John Seiffer:  “I’m reading The United States of Europe by T.R. Reid and it turns out the European Union has done a much better job of protecting privacy (and other things our founders never thought about) than the US constitution. On pages 163-165 he cites the 22-page Charter of Fundamental Rights of the European Union, summarizing which Articles do what: Environmental Protection (Article 17), Consumer Protection (Article 18), Rights of Children (Article 24) . . . Article 8 ‘assures the protection of personal data,’ giving citizens the right to see any dossier maintained on them, whether government or private, and have it corrected if it’s wrong.  Sure beats what we have in this country. The funny thing is, if you said to Americans that you have a 22-page list of things you want to prohibit the government from doing – you’d get labeled as a liberal not a conservative. Go figure.”


After calls went out earlier this year questioning the ethics of Republican House member Duke Cunningham (who has now admitted taking $2.4 million in bribes from defense contractors), Republican Majority Leader Tom Delay rose to his defense:

“Duke Cunningham is a hero.  He is an honorable man of high integrity.”
Tom DeLay, June 14, 2005

Now, according to an e-mail appeal from Vermont Senator Patrick Leahy:

On December 5th, Vice President Dick Cheney will travel to Texas to headline a fundraiser for indicted House Leader Tom DeLay.

Yes, the same Dick Cheney whose Chief of Staff was recently indicted for perjury and obstruction of justice in the outing of an undercover CIA agent, whose former company Halliburton received no-bid contracts worth billions for work in Iraq, who colluded with Big Oil to write the Bush energy plan — and then insisted on hiding the evidence, who claimed well past the point of reason that Iraq and 9/11 were connected, and who continues to attack anyone and everyone who dares challenge the misguided policies of the Bush Administration.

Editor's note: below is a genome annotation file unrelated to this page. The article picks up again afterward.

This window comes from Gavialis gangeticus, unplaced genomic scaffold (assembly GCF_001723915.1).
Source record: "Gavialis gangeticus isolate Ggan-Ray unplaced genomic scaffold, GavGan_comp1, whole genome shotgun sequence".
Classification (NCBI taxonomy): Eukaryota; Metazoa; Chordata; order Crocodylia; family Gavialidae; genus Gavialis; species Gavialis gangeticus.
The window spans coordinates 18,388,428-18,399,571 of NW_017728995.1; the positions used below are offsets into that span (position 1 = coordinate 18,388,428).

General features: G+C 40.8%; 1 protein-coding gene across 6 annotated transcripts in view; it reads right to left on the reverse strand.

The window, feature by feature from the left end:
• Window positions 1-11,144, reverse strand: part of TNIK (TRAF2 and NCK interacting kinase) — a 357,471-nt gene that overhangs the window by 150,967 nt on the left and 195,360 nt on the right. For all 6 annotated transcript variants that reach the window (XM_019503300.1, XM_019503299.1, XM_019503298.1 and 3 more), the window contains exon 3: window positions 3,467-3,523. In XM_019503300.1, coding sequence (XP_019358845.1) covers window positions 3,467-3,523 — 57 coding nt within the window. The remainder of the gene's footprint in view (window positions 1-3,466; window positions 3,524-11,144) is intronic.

And, of course, the same Dick Cheney who had a few not-so-civil words for me on the Senate Floor last year.

That Dick Cheney is now hosting a fundraiser for Tom DeLay in Houston in the next few days. The same Tom DeLay who was indicted for campaign finance violations and whose close associates Jack Abramoff and Michael Scanlon are at the center of the latest GOP political corruption scandal.

Now is the time for you to send Dick Cheney and Tom DeLay a message: Americans are ready for new leadership to replace the corruption, arrogance, and incompetence of the current Republican regime in Washington, DC.

Help us fight Dick Cheney, Tom DeLay, and the radical right-wing — contribute to Green Mountain PAC today!

☞ Hey, and while you’re at it, click here to “buy” twenty bucks a month of Democracy bonds! (Repayment in principle, not principal.)


IMS estimates that sales for Bidil for the month of October were $619,000.  Assuming the modest growth we are seeing in prescriptions, sales for the full quarter should come in at around an eighth or a tenth of the $20 million that the analysts at UBS Securities were originally estimating, and at perhaps half the $4.7 million to which I believe they have reduced its estimate.  Don’t sell your puts.